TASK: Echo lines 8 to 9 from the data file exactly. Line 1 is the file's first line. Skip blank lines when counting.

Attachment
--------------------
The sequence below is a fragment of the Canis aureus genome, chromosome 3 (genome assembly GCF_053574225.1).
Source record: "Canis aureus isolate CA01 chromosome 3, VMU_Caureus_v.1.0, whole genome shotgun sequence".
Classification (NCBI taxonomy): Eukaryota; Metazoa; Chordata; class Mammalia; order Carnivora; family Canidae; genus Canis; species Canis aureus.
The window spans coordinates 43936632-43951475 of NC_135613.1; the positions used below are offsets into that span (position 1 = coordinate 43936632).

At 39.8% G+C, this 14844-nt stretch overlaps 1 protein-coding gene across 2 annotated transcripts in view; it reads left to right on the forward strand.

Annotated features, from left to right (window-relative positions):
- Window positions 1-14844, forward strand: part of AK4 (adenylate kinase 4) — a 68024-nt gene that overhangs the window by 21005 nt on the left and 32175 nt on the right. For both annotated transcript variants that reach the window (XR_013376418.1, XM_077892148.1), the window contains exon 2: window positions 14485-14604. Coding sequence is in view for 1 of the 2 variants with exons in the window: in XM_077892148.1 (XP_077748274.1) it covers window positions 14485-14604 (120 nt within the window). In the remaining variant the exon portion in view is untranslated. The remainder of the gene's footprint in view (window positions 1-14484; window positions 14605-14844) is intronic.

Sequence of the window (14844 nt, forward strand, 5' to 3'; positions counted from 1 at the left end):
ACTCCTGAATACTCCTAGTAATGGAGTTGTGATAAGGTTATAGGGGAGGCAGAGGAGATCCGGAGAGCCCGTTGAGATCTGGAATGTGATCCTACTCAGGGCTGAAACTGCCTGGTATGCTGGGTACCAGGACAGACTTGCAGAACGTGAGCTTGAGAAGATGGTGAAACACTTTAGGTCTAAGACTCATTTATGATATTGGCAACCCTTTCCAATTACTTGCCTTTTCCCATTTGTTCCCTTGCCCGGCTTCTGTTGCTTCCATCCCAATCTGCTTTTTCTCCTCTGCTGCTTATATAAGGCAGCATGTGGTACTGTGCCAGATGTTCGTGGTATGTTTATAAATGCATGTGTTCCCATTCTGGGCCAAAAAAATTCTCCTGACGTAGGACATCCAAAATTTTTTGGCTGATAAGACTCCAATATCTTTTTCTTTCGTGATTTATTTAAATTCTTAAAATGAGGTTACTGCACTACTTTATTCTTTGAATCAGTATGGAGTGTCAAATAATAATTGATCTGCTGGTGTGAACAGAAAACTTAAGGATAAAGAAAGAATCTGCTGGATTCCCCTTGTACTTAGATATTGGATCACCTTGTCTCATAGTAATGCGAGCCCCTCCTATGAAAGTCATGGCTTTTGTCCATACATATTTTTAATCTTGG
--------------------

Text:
Sequence of the window (14844 nt, forward strand, 5' to 3'; positions counted from 1 at the left end):
ACTCCTGAATACTCCTAGTAATGGAGTTGTGATAAGGTTATAGGGGAGGCAGAGGAGATCCGGAGAGCCCGTTGAGATCTGGAATGTGATCCTACTCAGGGCTGAAACTGCCTGGTATGCTGGGTACCAGGACAGACTTGCAGAACGTGAGCTTGAGAAGATGGTGAAACACTTTAGGTCTAAGACTCATTTATGATATTGGCAACCCTTTCCAATTACTTGCCTTTTCCCATTTGTTCCCTTGCCCGGCTTCTGTTGCTTCCATCCCAATCTGCTTTTTCTCCTCTGCTGCTTATATAAGGCAGCATGTGGTACTGTGCCAGATGTTCGTGGTATGTTTATAAATGCATGTGTTCCCATTCTGGGCCAAAAAAATTCTCCTGACGTAGGACATCCAAAATTTTTTGGCTGATAAGACTCCAATATCTTTTTCTTTCGTGATTTATTTAAATTCTTAAAATGAGGTTACTGCACTACTTTATTCTTTGAATCAGTATGGAGTGTCAAATAATAATTGATCTGCTGGTGTGAACAGAAAACTTAAGGATAAAGAAAGAATCTGCTGGATTCCCCTTGTACTTAGATATTGGATCACCTTGTCTCATAGTAATGCGAGCCCCTCCTATGAAAGTCATGGCTTTTGTCCATACATATTTTTAATCTTGG